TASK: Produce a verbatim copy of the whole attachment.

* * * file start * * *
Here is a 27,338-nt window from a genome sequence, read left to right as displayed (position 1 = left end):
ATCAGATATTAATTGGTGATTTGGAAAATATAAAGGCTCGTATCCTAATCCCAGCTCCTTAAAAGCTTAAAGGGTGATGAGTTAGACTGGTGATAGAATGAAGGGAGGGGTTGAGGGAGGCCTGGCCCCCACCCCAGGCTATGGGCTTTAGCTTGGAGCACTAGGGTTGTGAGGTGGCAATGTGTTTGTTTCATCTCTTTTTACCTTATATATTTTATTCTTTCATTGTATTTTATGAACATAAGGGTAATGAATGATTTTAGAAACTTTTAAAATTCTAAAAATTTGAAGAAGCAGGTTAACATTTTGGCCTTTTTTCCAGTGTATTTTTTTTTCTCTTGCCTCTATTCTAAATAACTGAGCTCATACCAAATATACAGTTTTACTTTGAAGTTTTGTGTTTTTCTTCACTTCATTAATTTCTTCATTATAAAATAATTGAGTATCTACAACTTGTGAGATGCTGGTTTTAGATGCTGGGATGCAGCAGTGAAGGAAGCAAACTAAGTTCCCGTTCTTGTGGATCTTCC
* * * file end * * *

Here is a 27,338-nt window from a genome sequence, read left to right as displayed (position 1 = left end):
ATCAGATATTAATTGGTGATTTGGAAAATATAAAGGCTCGTATCCTAATCCCAGCTCCTTAAAAGCTTAAAGGGTGATGAGTTAGACTGGTGATAGAATGAAGGGAGGGGTTGAGGGAGGCCTGGCCCCCACCCCAGGCTATGGGCTTTAGCTTGGAGCACTAGGGTTGTGAGGTGGCAATGTGTTTGTTTCATCTCTTTTTACCTTATATATTTTATTCTTTCATTGTATTTTATGAACATAAGGGTAATGAATGATTTTAGAAACTTTTAAAATTCTAAAAATTTGAAGAAGCAGGTTAACATTTTGGCCTTTTTTCCAGTGTATTTTTTTTTCTCTTGCCTCTATTCTAAATAACTGAGCTCATACCAAATATACAGTTTTACTTTGAAGTTTTGTGTTTTTCTTCACTTCATTAATTTCTTCATTATAAAATAATTGAGTATCTACAACTTGTGAGATGCTGGTTTTAGATGCTGGGATGCAGCAGTGAAGGAAGCAAACTAAGTTCCCGTTCTTGTGGATCTTCC